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Re: BIMINI TWIST (Video and text)
« Reply #13 on: May 11, 2011, 04:48:13 PM »
Ya, basically that would be true... but there are certain instances where a Bimini (or braid stitch) in braid is necessary...

  • when joining braid backing to mainline (CatsPaw),
  • when joining braid mainline to a wind-on (Modified Cats Paw),
  • and when using the Yucatan knot in light tackle braid setups.

Offline shamwari

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Re: BIMINI TWIST (Video and text)
« Reply #14 on: May 11, 2011, 05:02:17 PM »
50 turns for the Bimini in Braid. I use the Bimini in braid to connect braid to braid and have more confidence in it than any other i.e back to back uni etc,etc. I then use a single loop to loop which is good if braid to braid. The reason for single is that its easier to get both legs perfectly even which is needed. The twists in the barid theoretically weaken the braid a little but because its evenly spread over two legs still strong.
 
Still nothing wrong with a bimini well contructed in braid in my view.

Offline super_daav

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Re: BIMINI TWIST (Video and text)
« Reply #15 on: May 12, 2011, 08:58:10 AM »
Thanks for the info Gents!
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Offline hrogers

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Re: BIMINI TWIST (Video and text)
« Reply #16 on: May 30, 2012, 02:51:24 PM »
Thanks for the info UA !! Now I know what the propper name for the knot is !! :happ: _ I did look at the info and it's the same

Offline peterblace

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Re: BIMINI TWIST (Video and text)
« Reply #17 on: August 16, 2012, 04:08:19 PM »
yesterday I have followed this tut to perform my first bimini twist...
the hardest step I found was 5a from Geoff Wilson tutorial
I can't make it to have the tag spiralling around the twists too close...so my knot ends up having spacing and not close as it is there

I have applied a lot of pressure on the knot...but have no idea if knot will stay on after a strike and because I don't want to have gear failure (rather have a human failure) when loosing a fish (and gear) my question is
1) will this affect the robustness of the knot?

looking forward for your feedback

Offline REEFMAN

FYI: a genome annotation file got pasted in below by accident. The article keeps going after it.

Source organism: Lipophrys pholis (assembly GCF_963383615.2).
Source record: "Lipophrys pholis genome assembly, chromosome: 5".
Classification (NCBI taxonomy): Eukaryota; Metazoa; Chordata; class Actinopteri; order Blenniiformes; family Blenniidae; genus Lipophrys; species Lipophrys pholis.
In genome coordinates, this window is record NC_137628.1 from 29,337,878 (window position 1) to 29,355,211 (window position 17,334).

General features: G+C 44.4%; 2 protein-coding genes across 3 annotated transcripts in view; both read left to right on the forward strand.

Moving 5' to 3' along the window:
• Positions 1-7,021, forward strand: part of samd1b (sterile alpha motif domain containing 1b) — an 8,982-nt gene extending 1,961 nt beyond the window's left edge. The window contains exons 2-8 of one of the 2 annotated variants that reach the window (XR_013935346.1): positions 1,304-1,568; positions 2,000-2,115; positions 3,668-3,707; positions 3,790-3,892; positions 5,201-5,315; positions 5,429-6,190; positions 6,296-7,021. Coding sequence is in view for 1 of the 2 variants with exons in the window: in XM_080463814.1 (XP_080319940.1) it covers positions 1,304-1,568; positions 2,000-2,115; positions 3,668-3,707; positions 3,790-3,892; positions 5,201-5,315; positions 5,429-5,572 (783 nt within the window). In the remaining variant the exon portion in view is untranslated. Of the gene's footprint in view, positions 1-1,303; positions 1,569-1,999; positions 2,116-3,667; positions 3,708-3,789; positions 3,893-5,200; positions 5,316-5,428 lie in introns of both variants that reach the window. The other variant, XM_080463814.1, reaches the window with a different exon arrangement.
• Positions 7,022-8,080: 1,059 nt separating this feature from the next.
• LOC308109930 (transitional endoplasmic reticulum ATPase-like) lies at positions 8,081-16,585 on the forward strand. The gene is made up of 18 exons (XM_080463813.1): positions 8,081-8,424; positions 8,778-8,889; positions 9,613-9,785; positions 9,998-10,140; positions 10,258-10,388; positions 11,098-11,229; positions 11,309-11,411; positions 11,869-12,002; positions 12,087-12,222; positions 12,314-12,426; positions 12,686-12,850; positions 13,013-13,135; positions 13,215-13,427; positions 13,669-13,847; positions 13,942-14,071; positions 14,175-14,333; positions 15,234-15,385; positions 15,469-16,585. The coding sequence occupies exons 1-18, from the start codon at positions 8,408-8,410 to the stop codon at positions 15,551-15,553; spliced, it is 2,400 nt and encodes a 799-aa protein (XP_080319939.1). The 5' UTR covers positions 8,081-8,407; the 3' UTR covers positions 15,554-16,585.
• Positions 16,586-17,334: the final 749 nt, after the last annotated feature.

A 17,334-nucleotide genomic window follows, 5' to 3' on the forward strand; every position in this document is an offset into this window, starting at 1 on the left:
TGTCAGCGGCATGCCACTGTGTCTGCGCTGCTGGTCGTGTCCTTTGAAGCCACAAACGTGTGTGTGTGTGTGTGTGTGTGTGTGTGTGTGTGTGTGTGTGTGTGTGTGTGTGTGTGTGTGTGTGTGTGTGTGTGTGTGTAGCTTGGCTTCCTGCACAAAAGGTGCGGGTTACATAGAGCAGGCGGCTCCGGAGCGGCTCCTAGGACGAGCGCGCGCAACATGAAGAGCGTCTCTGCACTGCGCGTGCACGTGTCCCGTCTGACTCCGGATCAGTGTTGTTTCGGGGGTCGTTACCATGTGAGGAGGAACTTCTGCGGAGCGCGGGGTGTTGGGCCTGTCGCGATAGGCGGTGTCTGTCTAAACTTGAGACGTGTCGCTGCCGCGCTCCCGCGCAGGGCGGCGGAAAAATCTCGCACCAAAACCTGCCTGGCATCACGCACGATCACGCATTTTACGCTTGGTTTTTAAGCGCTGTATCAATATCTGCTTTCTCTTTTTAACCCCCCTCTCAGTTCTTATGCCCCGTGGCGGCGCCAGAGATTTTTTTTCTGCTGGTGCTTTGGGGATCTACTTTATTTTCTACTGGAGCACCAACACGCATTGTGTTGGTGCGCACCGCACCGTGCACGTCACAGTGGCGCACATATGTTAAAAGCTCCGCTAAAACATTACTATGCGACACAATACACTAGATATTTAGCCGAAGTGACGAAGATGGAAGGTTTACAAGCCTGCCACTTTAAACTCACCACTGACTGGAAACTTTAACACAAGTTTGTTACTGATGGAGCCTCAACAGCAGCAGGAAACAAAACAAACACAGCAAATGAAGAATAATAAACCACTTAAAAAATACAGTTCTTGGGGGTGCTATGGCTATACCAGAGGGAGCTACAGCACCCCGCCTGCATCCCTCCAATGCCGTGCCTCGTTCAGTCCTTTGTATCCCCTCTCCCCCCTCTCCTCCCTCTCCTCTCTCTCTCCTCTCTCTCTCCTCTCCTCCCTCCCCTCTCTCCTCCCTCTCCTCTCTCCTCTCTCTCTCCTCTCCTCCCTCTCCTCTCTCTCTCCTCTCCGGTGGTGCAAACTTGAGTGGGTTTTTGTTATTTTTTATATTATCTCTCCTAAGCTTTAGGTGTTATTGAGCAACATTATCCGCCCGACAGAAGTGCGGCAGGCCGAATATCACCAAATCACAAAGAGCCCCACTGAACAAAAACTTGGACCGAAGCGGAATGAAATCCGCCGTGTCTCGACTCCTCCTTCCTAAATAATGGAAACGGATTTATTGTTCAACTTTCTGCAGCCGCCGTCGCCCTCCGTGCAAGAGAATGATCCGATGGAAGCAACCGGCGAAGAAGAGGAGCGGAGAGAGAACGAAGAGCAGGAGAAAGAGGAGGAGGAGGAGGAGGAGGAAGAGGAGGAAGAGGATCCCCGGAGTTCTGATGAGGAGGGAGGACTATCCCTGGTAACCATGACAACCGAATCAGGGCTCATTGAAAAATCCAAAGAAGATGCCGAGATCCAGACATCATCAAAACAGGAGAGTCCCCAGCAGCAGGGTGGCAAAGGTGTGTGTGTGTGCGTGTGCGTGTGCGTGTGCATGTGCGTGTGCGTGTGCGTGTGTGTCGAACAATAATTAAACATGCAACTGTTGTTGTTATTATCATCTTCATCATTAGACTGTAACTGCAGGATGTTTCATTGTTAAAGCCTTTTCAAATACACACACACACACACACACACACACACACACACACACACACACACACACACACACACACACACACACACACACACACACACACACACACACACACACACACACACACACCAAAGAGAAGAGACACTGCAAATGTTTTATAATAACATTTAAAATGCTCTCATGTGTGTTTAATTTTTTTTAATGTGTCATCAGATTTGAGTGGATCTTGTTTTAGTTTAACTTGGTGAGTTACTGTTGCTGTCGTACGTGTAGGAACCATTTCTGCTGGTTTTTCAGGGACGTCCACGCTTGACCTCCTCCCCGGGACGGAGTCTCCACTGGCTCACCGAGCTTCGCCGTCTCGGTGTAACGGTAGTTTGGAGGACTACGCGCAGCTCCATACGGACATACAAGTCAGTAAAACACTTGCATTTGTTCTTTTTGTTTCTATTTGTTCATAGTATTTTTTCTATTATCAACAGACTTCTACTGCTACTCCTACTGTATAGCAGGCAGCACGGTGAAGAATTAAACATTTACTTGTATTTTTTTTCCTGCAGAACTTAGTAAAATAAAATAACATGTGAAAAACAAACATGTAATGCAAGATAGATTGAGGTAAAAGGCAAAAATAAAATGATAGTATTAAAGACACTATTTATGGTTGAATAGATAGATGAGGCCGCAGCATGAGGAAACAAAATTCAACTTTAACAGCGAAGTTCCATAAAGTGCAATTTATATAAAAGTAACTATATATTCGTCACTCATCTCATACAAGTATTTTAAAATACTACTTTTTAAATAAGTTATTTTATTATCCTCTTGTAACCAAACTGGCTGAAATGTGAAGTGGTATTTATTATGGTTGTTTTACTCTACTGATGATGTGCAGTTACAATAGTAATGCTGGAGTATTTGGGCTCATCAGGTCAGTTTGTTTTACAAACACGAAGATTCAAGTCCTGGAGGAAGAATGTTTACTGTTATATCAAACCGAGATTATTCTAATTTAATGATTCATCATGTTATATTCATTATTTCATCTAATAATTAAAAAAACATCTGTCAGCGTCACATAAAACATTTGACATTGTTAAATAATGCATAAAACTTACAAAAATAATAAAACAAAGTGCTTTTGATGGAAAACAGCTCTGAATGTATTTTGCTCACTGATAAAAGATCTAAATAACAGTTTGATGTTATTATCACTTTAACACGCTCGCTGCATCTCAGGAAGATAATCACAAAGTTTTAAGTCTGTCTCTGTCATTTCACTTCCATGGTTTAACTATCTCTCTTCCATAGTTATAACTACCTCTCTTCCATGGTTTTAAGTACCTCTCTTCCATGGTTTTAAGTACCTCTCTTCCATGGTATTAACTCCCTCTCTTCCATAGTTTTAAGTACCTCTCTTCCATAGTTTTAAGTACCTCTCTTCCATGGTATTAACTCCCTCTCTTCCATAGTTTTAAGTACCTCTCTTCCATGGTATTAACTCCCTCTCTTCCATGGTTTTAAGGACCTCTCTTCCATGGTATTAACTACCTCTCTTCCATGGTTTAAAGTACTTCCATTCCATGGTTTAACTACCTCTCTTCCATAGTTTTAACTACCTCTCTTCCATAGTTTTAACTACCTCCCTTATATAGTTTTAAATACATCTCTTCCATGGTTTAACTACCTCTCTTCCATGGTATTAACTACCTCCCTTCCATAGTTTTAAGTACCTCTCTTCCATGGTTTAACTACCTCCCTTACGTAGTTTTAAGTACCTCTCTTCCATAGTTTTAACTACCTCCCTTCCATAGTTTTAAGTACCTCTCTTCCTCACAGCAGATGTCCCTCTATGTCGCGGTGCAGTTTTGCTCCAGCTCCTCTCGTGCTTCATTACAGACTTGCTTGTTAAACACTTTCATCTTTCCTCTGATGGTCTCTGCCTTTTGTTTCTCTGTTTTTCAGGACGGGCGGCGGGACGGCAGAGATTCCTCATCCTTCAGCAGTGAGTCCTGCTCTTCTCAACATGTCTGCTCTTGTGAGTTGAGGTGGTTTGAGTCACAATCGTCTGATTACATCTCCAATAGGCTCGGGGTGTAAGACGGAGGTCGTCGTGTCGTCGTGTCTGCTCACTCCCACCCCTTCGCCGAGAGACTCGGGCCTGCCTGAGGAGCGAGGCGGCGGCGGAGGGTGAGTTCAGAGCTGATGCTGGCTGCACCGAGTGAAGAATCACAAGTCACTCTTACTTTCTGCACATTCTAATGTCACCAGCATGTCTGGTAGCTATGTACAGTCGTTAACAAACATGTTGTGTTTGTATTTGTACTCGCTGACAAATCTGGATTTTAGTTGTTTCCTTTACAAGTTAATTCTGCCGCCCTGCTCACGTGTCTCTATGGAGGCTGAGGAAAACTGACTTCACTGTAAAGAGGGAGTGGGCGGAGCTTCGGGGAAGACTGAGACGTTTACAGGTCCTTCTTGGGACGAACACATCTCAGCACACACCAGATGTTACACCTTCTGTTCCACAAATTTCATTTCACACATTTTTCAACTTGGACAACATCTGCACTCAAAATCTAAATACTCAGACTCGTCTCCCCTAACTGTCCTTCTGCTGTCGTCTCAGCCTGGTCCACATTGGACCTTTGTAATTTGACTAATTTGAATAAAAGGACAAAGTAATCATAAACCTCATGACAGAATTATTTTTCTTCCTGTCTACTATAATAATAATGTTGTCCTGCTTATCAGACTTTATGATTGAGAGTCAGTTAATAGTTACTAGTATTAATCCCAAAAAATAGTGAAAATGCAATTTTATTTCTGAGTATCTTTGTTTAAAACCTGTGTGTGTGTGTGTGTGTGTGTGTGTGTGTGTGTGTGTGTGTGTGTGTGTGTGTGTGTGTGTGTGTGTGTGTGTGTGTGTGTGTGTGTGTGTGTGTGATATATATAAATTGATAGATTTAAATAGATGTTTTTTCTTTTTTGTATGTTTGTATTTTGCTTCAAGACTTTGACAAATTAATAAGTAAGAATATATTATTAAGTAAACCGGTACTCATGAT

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Re: BIMINI TWIST (Video and text)
« Reply #18 on: August 16, 2012, 04:18:29 PM »
yesterday I have followed this tut to perform my first bimini twist...
the hardest step I found was 5a from Geoff Wilson tutorial
I can't make it to have the tag spiralling around the twists too close...so my knot ends up having spacing and not close as it is there

I have applied a lot of pressure on the knot...but have no idea if knot will stay on after a strike and because I don't want to have gear failure (rather have a human failure) when loosing a fish (and gear) my question is
1) will this affect the robustness of the knot?

looking forward for your feedback

Haha PB... don't stress about not being able to get those twists tight together, it's not critical at all. In fact, the way you have done it with the twists wider apart is the way MOST R/S league anglers do it in SA - the reason being that it is much less harsh on burning the 2 legs of the Bimini. The tight wrap version is quite technique sensitive - if too much pressure is put on spinning those wraps, the line gets burnt easily. So for a quicker, safer version of the Bimini, the SA anglers developed the "loose" Bimini. The loose wraps Bimini has caught thousands upon thousands of huge Sharks off the SA coastline, no problems in it's strength.

Just a word of advice... try finish the Knot off with the way we do it in the Video... it's much stronger and stops the knot from unravelling over time.

Offline REEFMAN

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Re: BIMINI TWIST (Video and text)
« Reply #19 on: August 16, 2012, 04:31:10 PM »
Here's a comparison of the 2 finished results... no problem with either of these knots...